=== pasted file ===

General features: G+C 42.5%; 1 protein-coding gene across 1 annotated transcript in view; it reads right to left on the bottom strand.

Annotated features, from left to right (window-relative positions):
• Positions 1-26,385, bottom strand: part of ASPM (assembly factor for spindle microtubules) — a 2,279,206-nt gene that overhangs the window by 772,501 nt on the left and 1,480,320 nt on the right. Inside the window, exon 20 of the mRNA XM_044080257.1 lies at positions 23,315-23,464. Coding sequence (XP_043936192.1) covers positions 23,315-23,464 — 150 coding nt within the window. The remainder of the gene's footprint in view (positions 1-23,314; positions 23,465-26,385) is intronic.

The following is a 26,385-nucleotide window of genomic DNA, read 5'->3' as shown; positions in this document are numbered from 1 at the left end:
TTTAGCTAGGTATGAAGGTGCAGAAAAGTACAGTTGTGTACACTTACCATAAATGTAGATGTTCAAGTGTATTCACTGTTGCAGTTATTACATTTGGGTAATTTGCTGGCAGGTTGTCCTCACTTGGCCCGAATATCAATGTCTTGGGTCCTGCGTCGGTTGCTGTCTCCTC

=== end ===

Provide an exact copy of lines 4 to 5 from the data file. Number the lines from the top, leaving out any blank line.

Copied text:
The following is a 26,385-nucleotide window of genomic DNA, read 5'->3' as shown; positions in this document are numbered from 1 at the left end:
TTTAGCTAGGTATGAAGGTGCAGAAAAGTACAGTTGTGTACACTTACCATAAATGTAGATGTTCAAGTGTATTCACTGTTGCAGTTATTACATTTGGGTAATTTGCTGGCAGGTTGTCCTCACTTGGCCCGAATATCAATGTCTTGGGTCCTGCGTCGGTTGCTGTCTCCTC